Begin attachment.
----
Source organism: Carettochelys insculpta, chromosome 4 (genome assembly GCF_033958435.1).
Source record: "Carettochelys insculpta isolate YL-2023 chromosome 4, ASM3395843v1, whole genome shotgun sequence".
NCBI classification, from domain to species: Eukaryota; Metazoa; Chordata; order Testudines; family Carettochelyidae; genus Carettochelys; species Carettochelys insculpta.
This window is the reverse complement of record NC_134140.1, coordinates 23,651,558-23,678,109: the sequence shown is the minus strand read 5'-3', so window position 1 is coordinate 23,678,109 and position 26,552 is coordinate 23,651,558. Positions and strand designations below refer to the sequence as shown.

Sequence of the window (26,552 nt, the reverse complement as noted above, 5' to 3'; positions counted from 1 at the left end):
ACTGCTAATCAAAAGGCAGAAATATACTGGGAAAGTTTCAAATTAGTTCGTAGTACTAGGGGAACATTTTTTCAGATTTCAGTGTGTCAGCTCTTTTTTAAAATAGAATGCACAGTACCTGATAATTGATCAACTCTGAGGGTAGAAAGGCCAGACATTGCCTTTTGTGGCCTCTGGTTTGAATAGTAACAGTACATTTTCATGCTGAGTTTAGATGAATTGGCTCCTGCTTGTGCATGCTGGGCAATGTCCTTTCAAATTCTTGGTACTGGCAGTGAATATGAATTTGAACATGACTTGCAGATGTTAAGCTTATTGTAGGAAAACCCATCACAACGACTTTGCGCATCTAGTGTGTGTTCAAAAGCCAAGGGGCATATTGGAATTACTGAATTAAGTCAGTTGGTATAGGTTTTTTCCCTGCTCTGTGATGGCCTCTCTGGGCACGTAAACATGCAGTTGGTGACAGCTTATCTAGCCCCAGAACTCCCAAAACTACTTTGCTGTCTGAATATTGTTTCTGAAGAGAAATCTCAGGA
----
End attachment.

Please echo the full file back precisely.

Source organism: Carettochelys insculpta, chromosome 4 (genome assembly GCF_033958435.1).
Source record: "Carettochelys insculpta isolate YL-2023 chromosome 4, ASM3395843v1, whole genome shotgun sequence".
NCBI classification, from domain to species: Eukaryota; Metazoa; Chordata; order Testudines; family Carettochelyidae; genus Carettochelys; species Carettochelys insculpta.
This window is the reverse complement of record NC_134140.1, coordinates 23,651,558-23,678,109: the sequence shown is the minus strand read 5'-3', so window position 1 is coordinate 23,678,109 and position 26,552 is coordinate 23,651,558. Positions and strand designations below refer to the sequence as shown.

Sequence of the window (26,552 nt, the reverse complement as noted above, 5' to 3'; positions counted from 1 at the left end):
ACTGCTAATCAAAAGGCAGAAATATACTGGGAAAGTTTCAAATTAGTTCGTAGTACTAGGGGAACATTTTTTCAGATTTCAGTGTGTCAGCTCTTTTTTAAAATAGAATGCACAGTACCTGATAATTGATCAACTCTGAGGGTAGAAAGGCCAGACATTGCCTTTTGTGGCCTCTGGTTTGAATAGTAACAGTACATTTTCATGCTGAGTTTAGATGAATTGGCTCCTGCTTGTGCATGCTGGGCAATGTCCTTTCAAATTCTTGGTACTGGCAGTGAATATGAATTTGAACATGACTTGCAGATGTTAAGCTTATTGTAGGAAAACCCATCACAACGACTTTGCGCATCTAGTGTGTGTTCAAAAGCCAAGGGGCATATTGGAATTACTGAATTAAGTCAGTTGGTATAGGTTTTTTCCCTGCTCTGTGATGGCCTCTCTGGGCACGTAAACATGCAGTTGGTGACAGCTTATCTAGCCCCAGAACTCCCAAAACTACTTTGCTGTCTGAATATTGTTTCTGAAGAGAAATCTCAGGA